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Can the password that one type be compromised if mobile is connected to a compromised router since everything has to go through the router?

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Under most circumstances, if you connect to the site by HTTPS, and you're sure that the URL is correct (i.e., you're not connecting to a phishing site, like gm4il.com instead of gmail.com), and your browser is not showing you any certificate warnings, then most likely it's safe to login to the site using your password. If you use a password manager, all the better, as this offers the added protection of detecting phishing sites.

However, this answer would not be complete without adding the caveat of fake SSL certificates. There have been cases where CA's have been breached, and attackers were able to get CA-signed certificates for popular sites such as Gmail.com, etc. In this case, all of the above indicators would seem to indicate that everything is copacetic, yet an attacker on the network between your browser and the site would be able to intercept your password. See What are the risks of a Certificate Authority hack for 'the average user'? for more information. Fortunately, these cases are rare, but it would be remiss to not mention these cases.

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  • the best protection for gmail specifically is to have TOTP 2fa configured. SMS is not sufficient - it's relatively easy for somebody to convince the phone company to send your SMS messages to them, and not encrypted, so contraindicated by NIST. with TOTP your password is not enough to access gmail and the TOTP token is only good one time for 30 seconds. – Daniel Farrell Jul 29 '20 at 18:21
  • A hacked router cannot intercept your password if you connect to the server via https and the server certificate is authentic. – mti2935 Jul 29 '20 at 18:22
  • Yes, it's possible that a hacked router could redirect your request to gmail.com to a fake site purporting to be gmail.com instead of the real gmail.com site. But, it would be very difficult for the fake gmail.com site to obtain a valid certificate for gmail.com. That's why it's so important to always connect by https (not http), and to pay attention to any warnings in your web browser pertaining to the certificate. – mti2935 Jul 30 '20 at 14:12
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All the browsers (And the operative systems, like your iOS) includes the public certificates of the Certificate Authorities (CA). These are organisations that validate the ownership of the domains and grant certificates signed by them as a trust authority. By recognising the signature, the browsers knows it comes from a "chain of trust" and shows a green lock on your browser.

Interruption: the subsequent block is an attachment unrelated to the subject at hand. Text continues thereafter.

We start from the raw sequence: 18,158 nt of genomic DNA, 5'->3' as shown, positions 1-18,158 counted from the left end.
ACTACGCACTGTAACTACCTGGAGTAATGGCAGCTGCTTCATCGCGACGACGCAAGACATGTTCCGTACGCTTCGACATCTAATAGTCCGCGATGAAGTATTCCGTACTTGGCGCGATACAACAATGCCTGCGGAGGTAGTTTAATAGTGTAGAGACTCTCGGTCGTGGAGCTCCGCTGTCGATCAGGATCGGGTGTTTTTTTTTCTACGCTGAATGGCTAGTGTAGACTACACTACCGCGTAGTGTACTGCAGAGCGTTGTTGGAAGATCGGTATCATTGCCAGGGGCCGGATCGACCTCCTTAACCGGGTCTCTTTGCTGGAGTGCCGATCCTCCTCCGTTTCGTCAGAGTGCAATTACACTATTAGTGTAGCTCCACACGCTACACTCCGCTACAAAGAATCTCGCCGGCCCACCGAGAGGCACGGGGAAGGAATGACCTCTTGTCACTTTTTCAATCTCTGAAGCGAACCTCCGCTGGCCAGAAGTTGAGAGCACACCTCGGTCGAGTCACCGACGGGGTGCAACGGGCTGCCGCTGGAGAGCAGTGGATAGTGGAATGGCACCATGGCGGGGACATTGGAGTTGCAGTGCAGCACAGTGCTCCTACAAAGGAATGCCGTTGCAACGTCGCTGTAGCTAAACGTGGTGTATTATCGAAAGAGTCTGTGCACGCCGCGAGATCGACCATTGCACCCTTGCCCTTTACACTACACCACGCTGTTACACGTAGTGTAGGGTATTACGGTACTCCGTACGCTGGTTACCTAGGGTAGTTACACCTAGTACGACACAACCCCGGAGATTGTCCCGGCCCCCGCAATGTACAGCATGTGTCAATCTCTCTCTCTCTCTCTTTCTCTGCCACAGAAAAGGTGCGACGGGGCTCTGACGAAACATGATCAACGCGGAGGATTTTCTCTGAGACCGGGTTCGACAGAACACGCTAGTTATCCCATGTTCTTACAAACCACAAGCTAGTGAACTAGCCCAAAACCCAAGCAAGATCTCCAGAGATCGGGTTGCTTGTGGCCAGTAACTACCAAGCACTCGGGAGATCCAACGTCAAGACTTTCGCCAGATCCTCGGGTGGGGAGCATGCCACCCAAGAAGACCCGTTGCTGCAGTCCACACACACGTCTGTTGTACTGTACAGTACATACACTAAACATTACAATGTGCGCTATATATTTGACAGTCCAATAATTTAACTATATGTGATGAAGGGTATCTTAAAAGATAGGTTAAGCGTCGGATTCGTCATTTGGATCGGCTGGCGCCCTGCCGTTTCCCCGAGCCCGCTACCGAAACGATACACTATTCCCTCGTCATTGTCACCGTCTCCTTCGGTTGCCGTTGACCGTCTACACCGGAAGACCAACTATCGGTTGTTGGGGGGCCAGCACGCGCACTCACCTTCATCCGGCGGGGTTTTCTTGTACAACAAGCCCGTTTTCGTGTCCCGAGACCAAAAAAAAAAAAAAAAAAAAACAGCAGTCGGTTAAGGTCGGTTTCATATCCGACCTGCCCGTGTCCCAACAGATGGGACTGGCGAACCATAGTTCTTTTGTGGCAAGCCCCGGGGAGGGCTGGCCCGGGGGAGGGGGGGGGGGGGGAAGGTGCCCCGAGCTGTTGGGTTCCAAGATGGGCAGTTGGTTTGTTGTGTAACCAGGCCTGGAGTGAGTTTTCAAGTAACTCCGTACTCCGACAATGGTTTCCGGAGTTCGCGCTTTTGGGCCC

As user mti2935 pointed out, sometimes the certificate authorities might become compromised (By an internal or external actor) and it may issue certificates they may have not properly validated the requisites. Since the efforts to carry on this attacks are high, and if your could get it you could go after bigger bounties, it is very unlikely that a low-medium traffic site would be subject to this attack unless you are being specifically targeted.

The browser also includes a hardcoded list of web sites that requested HSTS by default. The most visited sites are here (For eg. Gmail, Google, Facebook, Microsoft, etc). HSTS stands for HTTP Strict Transport Security. This is a web security policy to help protect your websites against MITM attacks such as as protocol downgrade attacks (HTTPS to HTTP) or cookie hijacking. For the domains on the list the browser will automatically convert any http:// URL to https:// avoiding you to access an unencrypted version of the website and leaking your data in the network (Like your Gmail password). Any specific person can request his site to be included into the HSTS Preload List of the browsers to avoid getting their sites compromised by these methods, each browser maintains its own list but they often replicate each other, you can find more about the HSTS preload list submission here: https://hstspreload.org

Returning to your specific questions, unless the browser (Or OS) is compromised the most probably is that the traffic that is going out of the browser is correctly encrypted with the gmail.com certificate, so your traffic would not be easily read over the network.

The warning your antivirus is giving you means that your router has its administrative ports open to the internet, the antivirus checked your public IP and scanned the open ports to warn you that anyone from the internet may try to hack your router services since they are wide open.

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